Afghan cricket goes to
school By Farangis Najibullah
and Safiullah Stanikzai
Cricket was one of
the few sports in Afghanistan to survive the rule
of the Taliban. Now, the wildly popular sporting
import is poised to leave the playground and enter
the classroom. Afghanistan's Education Ministry is
teaming up with the country's cricket board (ACB)
to make cricket a compulsory class in Afghan
schools as early as January.
the board's chief executive officer, Bashir
Stanikzai, the idea is to help develop the sport
in Afghanistan, spot talent, and turn the country
into a force in the international cricketing
"We want to develop cricket in a
proper way, and schools will be a big project," he
says. "If we succeed in developing cricket in
schools, we are quite
sure that we will get good players in the country.
And it will have a social value as well,
especially for those who love this game but don't
get a chance to play."
Cricket came into
its own only recently after it found acceptance
under the hard-line Islamist regime. After the
Taliban's fall in 2001 the sport flourished when
the children of Afghan refugees returned to the
country after learning to play cricket in
Since the national
cricket squad was first formed in 2001,
Afghanistan has shown that it has the potential to
become a major player. In 2010, it secured
qualification to the prestigious 2010 World
Twenty20 competition (a fast, shortened form of
the game). Now, there is even talk that
Afghanistan's cricketers could soon achieve
test-playing status, a ranking restricted to the
world's best sides for games played over five
National heroes Although
Afghanistan has not yet established a national
cricket league, it regularly organizes domestic
tournaments among the country's numerous clubs.
The matches usually attract a full house of
spectators, many of whom regard cricket players as
national heroes. A recent nationwide survey
indicated that nearly 75% of respondents consider
cricket their favorite sport. Many of those
questioned supported the idea of cricket being
taught in schools.
In October, the board
organized its first month-long training classes
for potential cricket instructors and similar
trainings for coaches and umpires are due to start
on December 15.
"We are sending cricket
kits for students that consist of plastic bats and
balls, and other cricket equipment especially made
for children," Stanikzai says.
Some of the
country's top professionals are willing to lend a
helping hand. Noorulhaq Malekzai, the captain of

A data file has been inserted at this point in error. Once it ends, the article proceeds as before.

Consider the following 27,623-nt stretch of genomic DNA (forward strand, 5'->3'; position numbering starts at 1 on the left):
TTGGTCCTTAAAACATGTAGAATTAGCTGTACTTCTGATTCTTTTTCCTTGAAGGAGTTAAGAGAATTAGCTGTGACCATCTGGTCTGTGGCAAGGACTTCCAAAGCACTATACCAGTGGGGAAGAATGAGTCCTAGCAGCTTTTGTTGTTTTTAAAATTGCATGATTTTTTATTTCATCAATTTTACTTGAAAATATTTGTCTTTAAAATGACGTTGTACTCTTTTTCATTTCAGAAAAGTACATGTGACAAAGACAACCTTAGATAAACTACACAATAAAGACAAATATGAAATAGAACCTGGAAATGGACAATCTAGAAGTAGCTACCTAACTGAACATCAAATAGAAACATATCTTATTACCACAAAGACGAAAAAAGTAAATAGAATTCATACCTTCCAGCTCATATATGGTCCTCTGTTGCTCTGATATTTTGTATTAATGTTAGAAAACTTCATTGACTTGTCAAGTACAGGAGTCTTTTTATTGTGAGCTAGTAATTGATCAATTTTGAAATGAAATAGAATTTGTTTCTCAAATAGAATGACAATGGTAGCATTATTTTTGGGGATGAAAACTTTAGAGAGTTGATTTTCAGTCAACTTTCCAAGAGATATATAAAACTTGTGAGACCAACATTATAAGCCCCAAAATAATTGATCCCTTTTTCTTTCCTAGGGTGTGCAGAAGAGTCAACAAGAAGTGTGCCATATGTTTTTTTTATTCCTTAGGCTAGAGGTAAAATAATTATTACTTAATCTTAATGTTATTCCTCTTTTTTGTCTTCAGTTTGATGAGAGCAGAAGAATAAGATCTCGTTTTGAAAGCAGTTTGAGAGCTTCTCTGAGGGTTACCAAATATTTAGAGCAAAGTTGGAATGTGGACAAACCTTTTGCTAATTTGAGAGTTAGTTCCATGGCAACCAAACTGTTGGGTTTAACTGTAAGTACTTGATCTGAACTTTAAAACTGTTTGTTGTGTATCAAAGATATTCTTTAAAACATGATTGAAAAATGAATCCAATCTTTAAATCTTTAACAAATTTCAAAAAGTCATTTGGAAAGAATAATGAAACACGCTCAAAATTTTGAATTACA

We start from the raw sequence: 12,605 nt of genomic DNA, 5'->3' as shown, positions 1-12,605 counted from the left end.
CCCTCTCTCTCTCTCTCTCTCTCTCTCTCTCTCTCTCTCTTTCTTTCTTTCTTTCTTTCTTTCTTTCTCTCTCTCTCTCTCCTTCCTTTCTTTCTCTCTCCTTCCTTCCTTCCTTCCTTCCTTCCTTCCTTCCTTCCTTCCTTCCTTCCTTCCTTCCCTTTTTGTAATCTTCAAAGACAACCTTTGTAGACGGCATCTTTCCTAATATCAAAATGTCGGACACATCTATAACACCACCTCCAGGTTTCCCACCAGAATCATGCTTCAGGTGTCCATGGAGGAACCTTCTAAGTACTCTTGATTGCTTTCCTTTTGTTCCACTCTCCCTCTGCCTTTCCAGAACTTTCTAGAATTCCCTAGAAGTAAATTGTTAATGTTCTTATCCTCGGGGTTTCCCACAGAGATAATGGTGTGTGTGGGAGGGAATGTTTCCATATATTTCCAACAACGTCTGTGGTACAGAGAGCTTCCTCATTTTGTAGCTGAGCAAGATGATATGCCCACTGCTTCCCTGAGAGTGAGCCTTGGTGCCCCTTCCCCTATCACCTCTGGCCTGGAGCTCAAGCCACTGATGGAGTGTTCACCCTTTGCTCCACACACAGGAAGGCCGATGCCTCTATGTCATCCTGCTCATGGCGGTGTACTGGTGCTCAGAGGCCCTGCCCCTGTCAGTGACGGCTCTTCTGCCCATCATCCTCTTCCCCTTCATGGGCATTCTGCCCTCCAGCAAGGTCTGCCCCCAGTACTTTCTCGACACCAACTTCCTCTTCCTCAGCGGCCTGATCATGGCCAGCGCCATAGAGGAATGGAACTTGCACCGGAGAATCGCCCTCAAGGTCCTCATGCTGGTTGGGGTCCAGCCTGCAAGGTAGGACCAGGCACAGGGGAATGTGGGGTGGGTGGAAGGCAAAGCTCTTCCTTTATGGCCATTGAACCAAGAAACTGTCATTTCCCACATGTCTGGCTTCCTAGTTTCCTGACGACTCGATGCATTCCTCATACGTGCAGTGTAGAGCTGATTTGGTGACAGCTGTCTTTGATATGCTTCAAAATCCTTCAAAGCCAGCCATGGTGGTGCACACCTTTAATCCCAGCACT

the Kabul-based Al-Masafi team, says he "would be
more than happy" to assist the coaches. Malekzai,
a batsman who has represented his country in
numerous international tournaments, believes
officials "should not wait until all conditions
are perfect" to launch their plan. "If there is a
will to play, you can play cricket with the most
basic equipment," he says. "As they say, 'just do
it. There are so many children eager to play
cricket. You can see them playing in the streets,
Many schools have small sports grounds. In the
beginning, a pair of bats, a pair of balls, a pair
of leg pads, and uniforms should be enough for an
entire team of players. Of course, it's a far cry
from international standards, but it is just
enough to start professional careers in cricket."
'Like a dream come
true' Officials have yet to work out the
details, such as what age group they should target
and how many hours a week the children should be
taught cricket during physical education classes.
The ACB and the education ministry are expected to
finalize arrangements "within days" before
starting the first cricket lessons at several
schools across five provinces in January.
Kabul, Kandahar, Khost, Konduz, and
Nangarhar provinces have been chosen due to their
relatively developed cricket infrastructure. By
the end of 2013, the project is expected to expand
into six more provinces.
"We hope these
schools will be a success story and serve as a
role model to the rest of the country," Stanikzai
Fitratullah, a young boy who like
many Afghans goes by one name, looks forward to
that day. But for now he and his friends are
honing their skills with a homemade bat on a dusty
road in the eastern town of Jalalabad.
have only two special cricket academies in the
province and they don't have space for everyone
and besides they charge money," Fitratullah says.
"If cricket becomes a school subject for free, it
would be like a dream come true for many kids."
Written and reported by Farangis
Najibullah with additional reporting by
RFE/RL's Radio Free Afghanistan correspondent